[RFC][PATCH] wake_up_var() memory ordering
agruenba at redhat.com
Tue Jun 25 05:12:22 PDT 2019
On Tue, 25 Jun 2019 at 12:36, Peter Zijlstra <peterz at infradead.org> wrote:
> On Tue, Jun 25, 2019 at 11:19:35AM +0200, Andreas Gruenbacher wrote:
> > > diff --git a/fs/gfs2/glops.c b/fs/gfs2/glops.c
> > > index cf4c767005b1..666629ea5da7 100644
> > > --- a/fs/gfs2/glops.c
> > > +++ b/fs/gfs2/glops.c
> > > @@ -227,6 +227,7 @@ static void gfs2_clear_glop_pending(struct gfs2_inode *ip)
> > > return;
> > >
> > > clear_bit_unlock(GIF_GLOP_PENDING, &ip->i_flags);
> > > + smp_mb__after_atomic();
> > > wake_up_bit(&ip->i_flags, GIF_GLOP_PENDING);
> > This should become clear_and_wake_up_bit as well, right? There are
> > several more instances of the same pattern.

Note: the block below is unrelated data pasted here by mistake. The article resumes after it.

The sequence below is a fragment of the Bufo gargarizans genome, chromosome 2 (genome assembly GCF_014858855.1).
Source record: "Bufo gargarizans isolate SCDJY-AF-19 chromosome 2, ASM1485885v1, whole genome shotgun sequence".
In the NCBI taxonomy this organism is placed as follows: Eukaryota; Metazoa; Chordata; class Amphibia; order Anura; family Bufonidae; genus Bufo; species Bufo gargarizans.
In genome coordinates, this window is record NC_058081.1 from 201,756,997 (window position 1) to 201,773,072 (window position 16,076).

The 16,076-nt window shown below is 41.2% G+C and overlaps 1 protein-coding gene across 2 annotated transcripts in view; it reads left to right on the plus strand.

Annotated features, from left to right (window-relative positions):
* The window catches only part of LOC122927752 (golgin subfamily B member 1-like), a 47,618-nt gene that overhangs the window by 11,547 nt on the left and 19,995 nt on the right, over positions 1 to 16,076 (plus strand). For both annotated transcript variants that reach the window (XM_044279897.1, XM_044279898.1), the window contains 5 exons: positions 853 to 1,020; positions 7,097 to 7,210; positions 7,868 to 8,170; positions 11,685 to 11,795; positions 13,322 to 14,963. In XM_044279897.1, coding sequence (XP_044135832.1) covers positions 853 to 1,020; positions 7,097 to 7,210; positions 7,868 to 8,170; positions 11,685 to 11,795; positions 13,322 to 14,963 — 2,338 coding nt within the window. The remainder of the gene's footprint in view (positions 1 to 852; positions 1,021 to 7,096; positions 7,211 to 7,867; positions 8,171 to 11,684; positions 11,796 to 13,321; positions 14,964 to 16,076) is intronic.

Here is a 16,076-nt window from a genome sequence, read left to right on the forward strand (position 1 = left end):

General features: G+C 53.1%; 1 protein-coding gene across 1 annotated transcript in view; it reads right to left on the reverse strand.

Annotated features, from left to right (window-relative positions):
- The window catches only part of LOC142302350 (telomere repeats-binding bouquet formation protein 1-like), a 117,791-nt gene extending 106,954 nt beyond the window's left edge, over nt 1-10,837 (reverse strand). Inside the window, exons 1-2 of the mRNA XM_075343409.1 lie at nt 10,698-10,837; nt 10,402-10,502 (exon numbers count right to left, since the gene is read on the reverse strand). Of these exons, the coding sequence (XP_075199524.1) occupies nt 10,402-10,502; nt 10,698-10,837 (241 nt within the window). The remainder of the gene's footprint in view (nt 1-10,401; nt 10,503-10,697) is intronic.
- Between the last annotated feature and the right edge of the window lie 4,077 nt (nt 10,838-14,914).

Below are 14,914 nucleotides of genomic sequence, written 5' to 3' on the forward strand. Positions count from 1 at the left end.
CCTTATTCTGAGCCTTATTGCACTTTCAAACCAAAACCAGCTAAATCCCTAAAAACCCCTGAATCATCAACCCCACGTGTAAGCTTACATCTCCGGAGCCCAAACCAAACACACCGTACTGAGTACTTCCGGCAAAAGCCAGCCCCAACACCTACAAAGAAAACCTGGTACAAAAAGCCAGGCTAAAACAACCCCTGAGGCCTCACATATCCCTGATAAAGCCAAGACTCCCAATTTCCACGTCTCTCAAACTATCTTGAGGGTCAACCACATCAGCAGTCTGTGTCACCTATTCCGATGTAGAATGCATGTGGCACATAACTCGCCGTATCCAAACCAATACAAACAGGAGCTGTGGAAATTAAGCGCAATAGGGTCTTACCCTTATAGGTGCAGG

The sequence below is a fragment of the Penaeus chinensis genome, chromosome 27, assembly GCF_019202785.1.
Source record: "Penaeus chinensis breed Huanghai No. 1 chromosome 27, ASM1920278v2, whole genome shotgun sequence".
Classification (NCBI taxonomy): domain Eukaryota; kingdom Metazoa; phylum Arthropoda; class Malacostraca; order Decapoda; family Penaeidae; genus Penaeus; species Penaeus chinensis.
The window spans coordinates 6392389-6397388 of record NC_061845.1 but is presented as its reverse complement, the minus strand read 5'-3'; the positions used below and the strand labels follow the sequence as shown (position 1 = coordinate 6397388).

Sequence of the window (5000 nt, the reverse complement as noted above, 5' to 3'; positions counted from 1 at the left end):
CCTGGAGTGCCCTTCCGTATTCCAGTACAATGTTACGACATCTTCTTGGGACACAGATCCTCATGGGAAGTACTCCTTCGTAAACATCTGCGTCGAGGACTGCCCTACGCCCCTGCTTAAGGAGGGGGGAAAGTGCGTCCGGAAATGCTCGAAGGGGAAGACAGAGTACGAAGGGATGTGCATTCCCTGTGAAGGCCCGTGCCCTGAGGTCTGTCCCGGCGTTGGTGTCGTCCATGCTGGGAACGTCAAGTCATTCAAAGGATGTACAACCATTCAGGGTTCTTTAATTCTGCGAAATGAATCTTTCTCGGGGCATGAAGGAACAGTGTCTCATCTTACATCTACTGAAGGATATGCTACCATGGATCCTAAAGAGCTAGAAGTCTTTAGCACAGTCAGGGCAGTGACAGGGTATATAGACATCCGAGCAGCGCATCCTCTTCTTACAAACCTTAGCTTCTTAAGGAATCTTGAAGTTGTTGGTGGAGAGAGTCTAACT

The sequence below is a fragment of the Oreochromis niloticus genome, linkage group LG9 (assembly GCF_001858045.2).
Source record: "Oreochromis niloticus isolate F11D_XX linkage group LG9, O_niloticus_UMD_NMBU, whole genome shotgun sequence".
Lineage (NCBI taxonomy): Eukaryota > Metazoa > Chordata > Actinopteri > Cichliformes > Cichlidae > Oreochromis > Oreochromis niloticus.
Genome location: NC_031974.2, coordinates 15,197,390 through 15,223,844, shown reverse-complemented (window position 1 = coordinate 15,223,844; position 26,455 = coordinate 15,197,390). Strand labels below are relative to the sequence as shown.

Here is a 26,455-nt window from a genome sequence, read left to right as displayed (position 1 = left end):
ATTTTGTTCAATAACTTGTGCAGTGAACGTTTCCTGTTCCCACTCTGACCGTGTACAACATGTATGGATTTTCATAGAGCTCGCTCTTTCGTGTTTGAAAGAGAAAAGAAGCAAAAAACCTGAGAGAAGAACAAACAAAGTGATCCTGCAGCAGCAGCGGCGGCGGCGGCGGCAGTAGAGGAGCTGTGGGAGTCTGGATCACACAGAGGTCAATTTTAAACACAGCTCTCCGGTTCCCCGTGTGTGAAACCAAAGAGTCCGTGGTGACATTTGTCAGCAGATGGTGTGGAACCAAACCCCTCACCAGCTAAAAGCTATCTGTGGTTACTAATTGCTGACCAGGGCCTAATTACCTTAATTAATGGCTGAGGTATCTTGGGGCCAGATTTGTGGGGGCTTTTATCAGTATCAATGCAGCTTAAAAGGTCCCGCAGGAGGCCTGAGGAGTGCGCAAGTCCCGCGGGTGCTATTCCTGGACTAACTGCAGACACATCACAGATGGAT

> Only if we do as David suggested and make clean_and_wake_up_bit()
> provide the RELEASE barrier.
(It's clear_and_wake_up_bit, not clean_and_wake_up_bit.)
> That is, currently clear_and_wake_up_bit() is
> But the above is:
> the difference is that _unlock() uses RELEASE semantics, where
> clear_bit() does not.
> The difference is illustrated with something like:
> cond = true;
> In this case, a remote CPU can first observe the clear_bit() and then
> the 'cond = true' store. When we use clear_bit_unlock() this is not
> possible, because the RELEASE barrier ensures that everything before,
> stays before.
Now I'm confused because clear_and_wake_up_bit() in mainline does use
clear_bit_unlock(), so it's the exact opposite of what you just said.
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